Consumer Directed Care in Menus and Mealtimes

September 2019

Imagine you have gone from cooking what you like and eating at a time you want to eat, to having meals presented where there may be little or no choice, the mealtimes regimented and the consideration to your likes or dislikes non-existent. This is the harsh reality for many residents in our aged care homes.

Mealtimes should remain as a pleasure, an event to look forward to. Perhaps the food tastes nice, but you really have a yearning for something else. It may be about the lack of choice or a lack of flexibility that causes dissatisfaction.

What we are aiming for is to make the meals as tasty as possible, to have a choice of foods and flexibility in mealtimes. This is what Person-Centred Care is all about. The question is how we can do this within the current aged care model, with considerations of budget, equipment and staffing.

The Menu

The menu is the plan for what needs to be ordered, cooked and served. But even within the menu structure and meal selection there are ways more choice and flexibility can be incorporated. Providing two or more hot main meal choices at lunch and dinner, offering alternatives such as salads and sandwiches and access to other alternatives such as eggs and toasted sandwiches are already great initiatives that can be seen at many homes. However, it would be great to go beyond this with the following examples:

  • Breakfast buffets
  • Broader range of short order items beyond eggs and salad sandwiches
  • Adjustments made onsite if the meals on offer just don’t seem to suit the resident group
  • Access to greater range of condiments, use seasonings and even fresh herbs (from the garden).

Can this menu have more input from the residents or their representatives? Consider:

  • Having a food focus group or a menu selection committee.
  • Obtaining more meal suggestions via survey, meetings or ideas box
  • Increasing variety by including Theme Days, Take away nights? Restaurant nights? Cultural nights such as Italian, Spanish, Chinese nights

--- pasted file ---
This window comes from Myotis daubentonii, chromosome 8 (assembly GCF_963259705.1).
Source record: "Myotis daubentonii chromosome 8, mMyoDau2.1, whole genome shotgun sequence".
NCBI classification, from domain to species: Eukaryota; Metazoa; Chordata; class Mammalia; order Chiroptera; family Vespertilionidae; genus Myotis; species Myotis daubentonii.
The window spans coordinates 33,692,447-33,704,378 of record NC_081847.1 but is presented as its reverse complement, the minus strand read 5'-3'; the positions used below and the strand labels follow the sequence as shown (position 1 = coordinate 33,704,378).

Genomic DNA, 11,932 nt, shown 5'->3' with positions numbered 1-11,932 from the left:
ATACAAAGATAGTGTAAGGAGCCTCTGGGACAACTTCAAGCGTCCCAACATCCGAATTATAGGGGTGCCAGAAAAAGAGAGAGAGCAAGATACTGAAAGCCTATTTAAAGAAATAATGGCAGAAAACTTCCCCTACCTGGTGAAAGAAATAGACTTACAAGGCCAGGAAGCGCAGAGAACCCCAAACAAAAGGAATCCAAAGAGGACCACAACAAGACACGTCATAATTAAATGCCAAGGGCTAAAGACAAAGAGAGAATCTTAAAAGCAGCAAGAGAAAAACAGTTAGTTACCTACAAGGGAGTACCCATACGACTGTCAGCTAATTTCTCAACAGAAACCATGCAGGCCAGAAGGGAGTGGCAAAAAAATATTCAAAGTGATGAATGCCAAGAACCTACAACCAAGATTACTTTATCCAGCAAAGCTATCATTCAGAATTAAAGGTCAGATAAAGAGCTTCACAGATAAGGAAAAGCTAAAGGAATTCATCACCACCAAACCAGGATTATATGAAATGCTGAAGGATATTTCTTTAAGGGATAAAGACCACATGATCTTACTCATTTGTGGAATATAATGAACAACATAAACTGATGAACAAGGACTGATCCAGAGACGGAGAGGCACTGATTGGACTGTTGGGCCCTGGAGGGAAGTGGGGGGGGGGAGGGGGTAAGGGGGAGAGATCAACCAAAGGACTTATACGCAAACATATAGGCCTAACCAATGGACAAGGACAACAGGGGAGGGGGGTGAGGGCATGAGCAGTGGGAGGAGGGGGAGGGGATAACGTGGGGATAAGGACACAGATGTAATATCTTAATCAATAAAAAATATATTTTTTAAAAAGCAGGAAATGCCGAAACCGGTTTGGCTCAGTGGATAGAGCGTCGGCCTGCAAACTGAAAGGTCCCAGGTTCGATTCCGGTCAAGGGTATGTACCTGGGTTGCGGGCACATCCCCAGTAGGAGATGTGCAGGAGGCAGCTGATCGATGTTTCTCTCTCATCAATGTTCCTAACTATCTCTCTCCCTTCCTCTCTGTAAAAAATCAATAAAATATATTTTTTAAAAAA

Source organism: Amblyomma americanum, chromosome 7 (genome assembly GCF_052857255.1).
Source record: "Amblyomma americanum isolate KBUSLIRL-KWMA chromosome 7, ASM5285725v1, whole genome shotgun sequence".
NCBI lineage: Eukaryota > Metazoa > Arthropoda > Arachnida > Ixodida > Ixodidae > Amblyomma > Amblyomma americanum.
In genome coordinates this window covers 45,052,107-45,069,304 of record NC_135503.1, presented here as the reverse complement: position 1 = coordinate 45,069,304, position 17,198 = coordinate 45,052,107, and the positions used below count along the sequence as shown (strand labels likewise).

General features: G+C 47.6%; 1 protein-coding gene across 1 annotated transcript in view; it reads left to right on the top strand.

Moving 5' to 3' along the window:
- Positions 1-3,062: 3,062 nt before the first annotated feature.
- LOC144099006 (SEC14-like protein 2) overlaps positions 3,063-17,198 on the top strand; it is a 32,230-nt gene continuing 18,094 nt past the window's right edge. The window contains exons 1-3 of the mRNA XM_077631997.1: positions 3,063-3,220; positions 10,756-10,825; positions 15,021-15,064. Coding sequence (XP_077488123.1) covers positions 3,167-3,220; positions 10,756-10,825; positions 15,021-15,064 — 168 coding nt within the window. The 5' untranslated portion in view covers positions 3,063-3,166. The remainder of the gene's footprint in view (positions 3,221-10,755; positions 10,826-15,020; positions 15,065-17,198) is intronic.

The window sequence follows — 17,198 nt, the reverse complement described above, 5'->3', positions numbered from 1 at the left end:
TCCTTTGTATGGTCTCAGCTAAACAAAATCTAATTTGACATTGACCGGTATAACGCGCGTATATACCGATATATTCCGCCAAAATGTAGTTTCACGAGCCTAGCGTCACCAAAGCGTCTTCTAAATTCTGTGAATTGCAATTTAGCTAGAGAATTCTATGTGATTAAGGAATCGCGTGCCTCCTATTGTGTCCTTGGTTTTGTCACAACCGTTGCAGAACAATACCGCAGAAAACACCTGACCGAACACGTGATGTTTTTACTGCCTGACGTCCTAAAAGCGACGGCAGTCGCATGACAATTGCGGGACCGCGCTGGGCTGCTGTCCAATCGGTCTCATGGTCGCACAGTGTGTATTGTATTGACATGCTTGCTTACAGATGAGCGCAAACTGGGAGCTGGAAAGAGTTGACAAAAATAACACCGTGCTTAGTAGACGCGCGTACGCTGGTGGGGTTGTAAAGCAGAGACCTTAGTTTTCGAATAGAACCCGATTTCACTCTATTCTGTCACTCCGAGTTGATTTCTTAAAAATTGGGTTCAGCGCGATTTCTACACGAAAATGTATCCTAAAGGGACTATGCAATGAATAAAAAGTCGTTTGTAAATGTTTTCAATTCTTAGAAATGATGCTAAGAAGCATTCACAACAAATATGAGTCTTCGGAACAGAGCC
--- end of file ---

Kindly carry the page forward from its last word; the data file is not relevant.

• Welcoming recipes from residents, families and the staff.
  • Getting feedback about a meal straight after the meal
  • Asking some residents to be guest dish reviewers.

Access to food

Imagine the kitchen at home was locked at 5.30pm, you could make a cup of tea at 7pm, and then there is no easy access to food and hot drinks until 8am in the morning. It’s important that we can make food and drinks more accessible by ensuring:

• There are different mealtimes for different dining rooms. Residents can then choose when and where to attend.
• Having access to a range of food and drinks 24 hours a day
• Consider a clear policy around allowing residents ordering takeaway or using Uber eats.

Food preferences

Imagine, you don’t like tomato, and every day in your sandwiches you have to pick out the tomato. Perhaps your eyes are not so good, or your fine motor skills diminished and getting that tomato out is too hard. Not eating that sandwich may become the easiest option.

Consider the systems in place and how you tailor for likes and dislikes. When a resident has expressed a dislike for a certain item, has this been implemented. It is also important to be clear about what is offered instead rather than just be taken away.

Where to start?

Changing food service is a really big deal, for staff, management and residents. There is lots of things homes can do, and lots of ways to improve. Perhaps finding out from residents what is most important to them. Sometimes little things make a big difference and picking the right little things to do first can make for a quick win. Remember to communicate what you are doing and what you are trying to achieve. Then, evaluate the change and adjust as needed to continue to strive for improvements.

If you would like more information or would like assistance in implementing a menu that considers consumer direct care, please contact Leading Nutrition dietitians on 1300 712 722.